In Israel, workers have freedom of occupation and can change jobs or set up their own businesses and may compete with their former employers. The work relationship often exposes the employee to trade secrets. Ex-employees are obliged to maintain confidentiality with regards to trade secrets and cannot compete with former employers by using such secrets. But was a legitimate trade secret?
Work related disputes are dealt with by the Labour Courts, but what establishes the employer-employee relationship?
Nissim Versano appealed an interim Decision of the Tel Aviv District Court given by Judge Ginat to refer the case to the Labour Court to decide whether or not there was an employer-employee relationship. Judge Amit of the Israel Supreme Court refused the Appeal.
On 25 March 2014, Nissim Versano filed suit in the Tel Aviv District Court, claiming that for a number of years he has been involved in the tobacco industry, and has developed contacts with a number of parties in the field. He claims that he took Moshe Ninio into the business as a partner, with a verbal agreement that Ninio wouldn’t use acquired knowledge against the wishes of Versano.
Versano claimed that Ninio set up a competing shop with similar design, stock and prices to Versano’s and that this created a situation of passing off, Unjust Enrichment and theft of trade secrets.
Ninio claimed that he was an employee of Versano and not a partner. He claimed that the District Court was thus not the correct forum to hear the case which should have been filed in the Tel Aviv Labour Court, and requested that the case be thrown out as not within the jurisdiction of the Tel Aviv Court. To substantiate his case, Ninio appended three salary slips testifying to him being an employee.
Judge Ginat of the Tel Aviv District Court referred the case to the Tel Aviv Labour Court to rule on the issue of whether there was an employee-employer relationship, and Versano appealed this referral.
Versano claimed that the District Court should decide whether it was competent to hear the case and, if not, should refer it.
The Supreme Court ruled that Ginat should either hear the case, refer it or throw it out. In other words, he should have ruled on whether or not it was a labour related dispute, and not referred that decision to the Labour Court. Cases cannot be batted back and forth.
However, the appeal was thrown out. The appellant should have appealed by right instead of requesting right of appeal. If a case is heard by District Court instead of by the Labour or Rabbinical tribunals, there is a right of appeal. However, if a case is transferred to a tribunal, one should appeal immediately.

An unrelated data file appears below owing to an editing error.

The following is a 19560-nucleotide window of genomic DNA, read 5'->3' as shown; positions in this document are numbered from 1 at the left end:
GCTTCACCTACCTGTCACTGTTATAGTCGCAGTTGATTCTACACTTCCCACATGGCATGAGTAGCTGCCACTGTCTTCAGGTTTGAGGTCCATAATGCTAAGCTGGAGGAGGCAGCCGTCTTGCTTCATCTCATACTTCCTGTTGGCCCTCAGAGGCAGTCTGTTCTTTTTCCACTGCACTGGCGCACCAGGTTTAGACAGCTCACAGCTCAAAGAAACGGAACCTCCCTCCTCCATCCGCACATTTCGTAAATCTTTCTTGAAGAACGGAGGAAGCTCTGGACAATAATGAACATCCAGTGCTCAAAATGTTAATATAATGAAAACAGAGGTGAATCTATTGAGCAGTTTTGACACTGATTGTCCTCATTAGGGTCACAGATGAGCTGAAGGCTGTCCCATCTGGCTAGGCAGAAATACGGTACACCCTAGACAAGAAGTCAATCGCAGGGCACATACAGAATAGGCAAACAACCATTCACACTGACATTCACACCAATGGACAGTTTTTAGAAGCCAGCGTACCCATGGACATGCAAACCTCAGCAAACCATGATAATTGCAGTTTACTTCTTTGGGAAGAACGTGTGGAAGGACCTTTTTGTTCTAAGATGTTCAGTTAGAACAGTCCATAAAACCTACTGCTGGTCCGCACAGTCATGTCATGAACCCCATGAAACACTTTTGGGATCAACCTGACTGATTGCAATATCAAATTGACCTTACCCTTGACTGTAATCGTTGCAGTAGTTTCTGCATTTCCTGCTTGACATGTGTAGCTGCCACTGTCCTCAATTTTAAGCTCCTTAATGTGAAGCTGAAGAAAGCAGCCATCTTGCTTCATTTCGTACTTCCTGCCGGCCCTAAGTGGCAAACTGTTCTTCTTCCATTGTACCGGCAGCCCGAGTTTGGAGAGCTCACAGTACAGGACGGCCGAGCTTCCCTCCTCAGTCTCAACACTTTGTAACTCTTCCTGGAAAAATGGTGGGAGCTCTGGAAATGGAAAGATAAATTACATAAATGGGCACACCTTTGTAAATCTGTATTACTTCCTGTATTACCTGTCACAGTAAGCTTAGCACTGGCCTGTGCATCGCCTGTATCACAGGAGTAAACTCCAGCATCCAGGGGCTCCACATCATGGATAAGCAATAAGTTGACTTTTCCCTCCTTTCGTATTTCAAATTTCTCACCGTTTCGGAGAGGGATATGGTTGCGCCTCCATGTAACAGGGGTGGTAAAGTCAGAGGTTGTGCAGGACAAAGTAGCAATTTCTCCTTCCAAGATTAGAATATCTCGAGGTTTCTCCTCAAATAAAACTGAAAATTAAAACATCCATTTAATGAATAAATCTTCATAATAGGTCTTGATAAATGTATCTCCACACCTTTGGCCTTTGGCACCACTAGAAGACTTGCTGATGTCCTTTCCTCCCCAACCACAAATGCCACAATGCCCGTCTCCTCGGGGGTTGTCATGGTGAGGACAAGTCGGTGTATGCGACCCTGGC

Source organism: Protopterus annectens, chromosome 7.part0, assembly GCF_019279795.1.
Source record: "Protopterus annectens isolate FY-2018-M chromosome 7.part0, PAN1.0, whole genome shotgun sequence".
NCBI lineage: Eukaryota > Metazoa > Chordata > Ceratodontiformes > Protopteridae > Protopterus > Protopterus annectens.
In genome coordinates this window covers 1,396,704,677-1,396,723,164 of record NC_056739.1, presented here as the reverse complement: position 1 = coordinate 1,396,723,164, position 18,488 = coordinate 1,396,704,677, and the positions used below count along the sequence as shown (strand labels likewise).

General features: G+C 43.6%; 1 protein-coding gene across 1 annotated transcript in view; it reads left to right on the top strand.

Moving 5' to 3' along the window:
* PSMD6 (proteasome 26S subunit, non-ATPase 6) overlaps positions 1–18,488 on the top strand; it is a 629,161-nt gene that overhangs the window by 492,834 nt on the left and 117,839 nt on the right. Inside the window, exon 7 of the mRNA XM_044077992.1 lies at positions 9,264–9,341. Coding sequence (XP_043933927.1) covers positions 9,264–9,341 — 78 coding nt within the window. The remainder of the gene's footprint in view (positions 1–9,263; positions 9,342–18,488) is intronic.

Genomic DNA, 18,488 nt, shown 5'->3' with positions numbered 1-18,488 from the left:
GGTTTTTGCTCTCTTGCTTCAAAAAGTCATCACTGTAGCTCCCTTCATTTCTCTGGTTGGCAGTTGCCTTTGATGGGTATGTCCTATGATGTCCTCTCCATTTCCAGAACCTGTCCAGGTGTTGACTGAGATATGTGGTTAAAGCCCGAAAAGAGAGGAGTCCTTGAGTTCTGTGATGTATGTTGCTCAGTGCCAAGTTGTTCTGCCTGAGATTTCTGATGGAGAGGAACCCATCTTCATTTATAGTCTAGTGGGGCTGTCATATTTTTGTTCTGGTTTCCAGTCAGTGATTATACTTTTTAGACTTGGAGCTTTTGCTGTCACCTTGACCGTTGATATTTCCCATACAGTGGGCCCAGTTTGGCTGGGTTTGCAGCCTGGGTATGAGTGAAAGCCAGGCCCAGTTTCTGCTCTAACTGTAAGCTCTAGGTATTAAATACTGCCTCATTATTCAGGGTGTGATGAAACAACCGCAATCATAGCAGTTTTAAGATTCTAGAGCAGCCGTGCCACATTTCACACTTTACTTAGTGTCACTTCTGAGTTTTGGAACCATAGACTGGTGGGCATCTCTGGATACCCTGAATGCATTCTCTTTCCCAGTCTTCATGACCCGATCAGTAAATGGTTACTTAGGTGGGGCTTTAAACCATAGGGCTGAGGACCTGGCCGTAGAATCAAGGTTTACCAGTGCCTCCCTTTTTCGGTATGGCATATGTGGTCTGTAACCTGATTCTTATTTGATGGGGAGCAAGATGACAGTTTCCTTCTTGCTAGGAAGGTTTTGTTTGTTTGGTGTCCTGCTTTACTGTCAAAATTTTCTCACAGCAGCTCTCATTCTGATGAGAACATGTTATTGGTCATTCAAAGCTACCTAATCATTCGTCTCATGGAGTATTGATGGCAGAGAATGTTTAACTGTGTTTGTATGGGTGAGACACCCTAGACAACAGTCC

The Supreme Court could use the Request for Right of Appeal as grounds to rule substantively on the Appeal, but did not see fit to do so.
The issue is a partial transfer, which is correctly seen as an interim decision and therefore there are grounds to file an interim appeal.
The Supreme Court related to a case transferred to the Rabbinical Court by a woman claiming financial support on the grounds of having acquired status of a wife by having had intercourse with a man in a manner establishing common law wife status as being an example of an interim decision that could be appealed, but ruled that in this case, the claim of employee – employer relationship should be heard by the labour tribunal who not only have sole discretion to hear labour disputes but also to rule on whether there is an employer-employee relationship.
Furthermore, cases concerning trade-related disputes having an employer-employee aspect are in the sole jurisdiction of the labour court. Trade secret related cases are also the sole jurisdiction of the labour court if there is an employment aspect to the case.
Once transferred to the Labour Courts, cases should stay there rather than be transferred on.
Appeal to Supreme Court 3930/14 Versano vs. Ninio, by Judge Amit, 26 June 2014
Having one court only being the correct forum for hearing a case prevents ‘forum shopping’. This decision is likely to have repercussions on employee compensation for patents as well as for trade-secret issues. Many companies might be less than happy with this, since the Labour Courts are seen as being pro-employee. With the Iscar case (Plony vs. Company) on appeal to the Supreme Court, this could get interesting.